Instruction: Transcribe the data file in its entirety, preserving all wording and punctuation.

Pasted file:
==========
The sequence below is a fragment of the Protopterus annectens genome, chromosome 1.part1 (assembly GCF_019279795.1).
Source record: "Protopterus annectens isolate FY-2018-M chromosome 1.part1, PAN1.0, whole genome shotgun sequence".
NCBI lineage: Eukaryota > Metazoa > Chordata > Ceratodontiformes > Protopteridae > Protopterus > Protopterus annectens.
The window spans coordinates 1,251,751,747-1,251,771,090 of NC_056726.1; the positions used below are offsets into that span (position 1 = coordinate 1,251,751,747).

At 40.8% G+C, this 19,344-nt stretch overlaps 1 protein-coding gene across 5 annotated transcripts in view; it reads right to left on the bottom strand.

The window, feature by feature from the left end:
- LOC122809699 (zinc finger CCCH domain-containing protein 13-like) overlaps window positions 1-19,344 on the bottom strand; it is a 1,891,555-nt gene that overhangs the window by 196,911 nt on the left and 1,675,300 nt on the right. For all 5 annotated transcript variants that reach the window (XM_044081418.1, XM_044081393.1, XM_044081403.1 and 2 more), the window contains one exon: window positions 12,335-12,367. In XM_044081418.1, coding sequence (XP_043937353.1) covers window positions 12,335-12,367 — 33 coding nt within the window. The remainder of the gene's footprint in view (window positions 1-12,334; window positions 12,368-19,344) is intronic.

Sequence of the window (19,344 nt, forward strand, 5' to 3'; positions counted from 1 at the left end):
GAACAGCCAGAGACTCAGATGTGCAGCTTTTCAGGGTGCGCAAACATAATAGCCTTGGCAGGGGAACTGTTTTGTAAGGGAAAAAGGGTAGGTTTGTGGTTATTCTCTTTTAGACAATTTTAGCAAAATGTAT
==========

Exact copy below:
The sequence below is a fragment of the Protopterus annectens genome, chromosome 1.part1 (assembly GCF_019279795.1).
Source record: "Protopterus annectens isolate FY-2018-M chromosome 1.part1, PAN1.0, whole genome shotgun sequence".
NCBI lineage: Eukaryota > Metazoa > Chordata > Ceratodontiformes > Protopteridae > Protopterus > Protopterus annectens.
The window spans coordinates 1,251,751,747-1,251,771,090 of NC_056726.1; the positions used below are offsets into that span (position 1 = coordinate 1,251,751,747).

At 40.8% G+C, this 19,344-nt stretch overlaps 1 protein-coding gene across 5 annotated transcripts in view; it reads right to left on the bottom strand.

The window, feature by feature from the left end:
- LOC122809699 (zinc finger CCCH domain-containing protein 13-like) overlaps window positions 1-19,344 on the bottom strand; it is a 1,891,555-nt gene that overhangs the window by 196,911 nt on the left and 1,675,300 nt on the right. For all 5 annotated transcript variants that reach the window (XM_044081418.1, XM_044081393.1, XM_044081403.1 and 2 more), the window contains one exon: window positions 12,335-12,367. In XM_044081418.1, coding sequence (XP_043937353.1) covers window positions 12,335-12,367 — 33 coding nt within the window. The remainder of the gene's footprint in view (window positions 1-12,334; window positions 12,368-19,344) is intronic.

Sequence of the window (19,344 nt, forward strand, 5' to 3'; positions counted from 1 at the left end):
GAACAGCCAGAGACTCAGATGTGCAGCTTTTCAGGGTGCGCAAACATAATAGCCTTGGCAGGGGAACTGTTTTGTAAGGGAAAAAGGGTAGGTTTGTGGTTATTCTCTTTTAGACAATTTTAGCAAAATGTAT